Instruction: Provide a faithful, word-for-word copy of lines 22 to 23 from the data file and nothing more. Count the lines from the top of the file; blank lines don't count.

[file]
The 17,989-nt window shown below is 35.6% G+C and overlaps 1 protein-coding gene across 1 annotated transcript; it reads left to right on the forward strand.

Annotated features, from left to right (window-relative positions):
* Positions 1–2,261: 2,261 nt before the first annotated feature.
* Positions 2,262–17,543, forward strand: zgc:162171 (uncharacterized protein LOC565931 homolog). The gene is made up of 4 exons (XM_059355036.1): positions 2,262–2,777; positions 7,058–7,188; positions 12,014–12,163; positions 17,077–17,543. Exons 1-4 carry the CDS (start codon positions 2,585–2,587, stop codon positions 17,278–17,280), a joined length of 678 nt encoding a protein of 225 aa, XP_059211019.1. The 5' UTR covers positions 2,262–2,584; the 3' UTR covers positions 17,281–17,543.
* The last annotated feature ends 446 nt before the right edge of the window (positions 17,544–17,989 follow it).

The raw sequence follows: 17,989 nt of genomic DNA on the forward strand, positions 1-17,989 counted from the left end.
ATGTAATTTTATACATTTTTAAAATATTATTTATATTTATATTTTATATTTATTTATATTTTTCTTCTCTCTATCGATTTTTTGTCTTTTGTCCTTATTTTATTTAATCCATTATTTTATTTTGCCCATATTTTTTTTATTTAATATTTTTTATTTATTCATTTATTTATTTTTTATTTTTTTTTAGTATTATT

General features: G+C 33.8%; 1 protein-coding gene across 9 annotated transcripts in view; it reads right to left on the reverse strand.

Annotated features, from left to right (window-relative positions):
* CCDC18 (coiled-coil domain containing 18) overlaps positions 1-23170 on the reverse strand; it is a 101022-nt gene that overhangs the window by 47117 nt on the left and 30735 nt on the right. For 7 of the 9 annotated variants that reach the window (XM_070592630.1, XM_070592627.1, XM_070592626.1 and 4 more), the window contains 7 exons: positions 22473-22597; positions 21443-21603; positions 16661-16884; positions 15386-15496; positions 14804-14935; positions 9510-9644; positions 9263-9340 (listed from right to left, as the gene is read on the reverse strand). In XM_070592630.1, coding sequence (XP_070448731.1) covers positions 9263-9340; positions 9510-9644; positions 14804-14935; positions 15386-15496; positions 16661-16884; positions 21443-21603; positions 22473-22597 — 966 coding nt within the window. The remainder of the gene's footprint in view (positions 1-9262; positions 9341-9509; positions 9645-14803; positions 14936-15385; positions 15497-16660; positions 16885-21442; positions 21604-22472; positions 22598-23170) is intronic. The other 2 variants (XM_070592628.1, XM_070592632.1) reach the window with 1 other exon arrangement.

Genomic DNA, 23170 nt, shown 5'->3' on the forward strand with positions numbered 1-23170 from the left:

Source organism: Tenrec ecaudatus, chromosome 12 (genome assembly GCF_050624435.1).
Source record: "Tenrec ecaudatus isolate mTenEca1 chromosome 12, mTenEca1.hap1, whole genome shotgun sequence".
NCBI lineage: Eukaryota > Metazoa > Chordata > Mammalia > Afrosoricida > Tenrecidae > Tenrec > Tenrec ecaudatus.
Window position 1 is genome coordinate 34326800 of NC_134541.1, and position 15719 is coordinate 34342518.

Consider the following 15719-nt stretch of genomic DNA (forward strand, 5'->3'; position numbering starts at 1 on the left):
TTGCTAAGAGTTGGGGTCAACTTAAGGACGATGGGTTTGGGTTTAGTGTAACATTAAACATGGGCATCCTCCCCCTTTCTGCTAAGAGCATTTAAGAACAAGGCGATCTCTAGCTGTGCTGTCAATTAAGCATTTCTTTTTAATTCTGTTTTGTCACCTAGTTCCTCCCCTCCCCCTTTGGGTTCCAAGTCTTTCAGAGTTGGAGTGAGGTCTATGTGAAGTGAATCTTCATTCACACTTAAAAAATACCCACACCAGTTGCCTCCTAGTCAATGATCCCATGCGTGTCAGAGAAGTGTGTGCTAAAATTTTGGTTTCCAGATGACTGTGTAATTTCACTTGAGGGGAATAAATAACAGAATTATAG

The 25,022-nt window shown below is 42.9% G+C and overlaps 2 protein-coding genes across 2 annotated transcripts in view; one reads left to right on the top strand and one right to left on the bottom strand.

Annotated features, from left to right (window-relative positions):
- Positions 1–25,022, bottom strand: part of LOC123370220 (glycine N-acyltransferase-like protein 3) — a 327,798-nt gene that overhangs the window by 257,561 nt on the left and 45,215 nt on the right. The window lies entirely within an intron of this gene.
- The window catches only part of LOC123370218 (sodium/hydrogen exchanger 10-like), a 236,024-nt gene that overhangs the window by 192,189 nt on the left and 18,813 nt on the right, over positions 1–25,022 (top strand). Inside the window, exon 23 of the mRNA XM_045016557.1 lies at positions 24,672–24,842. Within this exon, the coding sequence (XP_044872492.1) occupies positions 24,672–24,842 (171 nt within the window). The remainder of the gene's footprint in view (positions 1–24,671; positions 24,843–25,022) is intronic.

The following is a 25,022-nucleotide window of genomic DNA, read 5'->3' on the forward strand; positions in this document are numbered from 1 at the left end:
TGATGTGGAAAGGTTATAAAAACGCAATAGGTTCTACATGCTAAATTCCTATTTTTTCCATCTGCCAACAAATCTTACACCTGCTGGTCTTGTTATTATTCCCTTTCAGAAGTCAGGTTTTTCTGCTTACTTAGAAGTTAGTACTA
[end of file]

The following is a 25,022-nucleotide window of genomic DNA, read 5'->3' on the forward strand; positions in this document are numbered from 1 at the left end:
TGATGTGGAAAGGTTATAAAAACGCAATAGGTTCTACATGCTAAATTCCTATTTTTTCCATCTGCCAACAAATCTTACACCTGCTGGTCTTGTTATTATTCCCTTTCAGAAGTCAGGTTTTTCTGCTTACTTAGAAGTTAGTACTA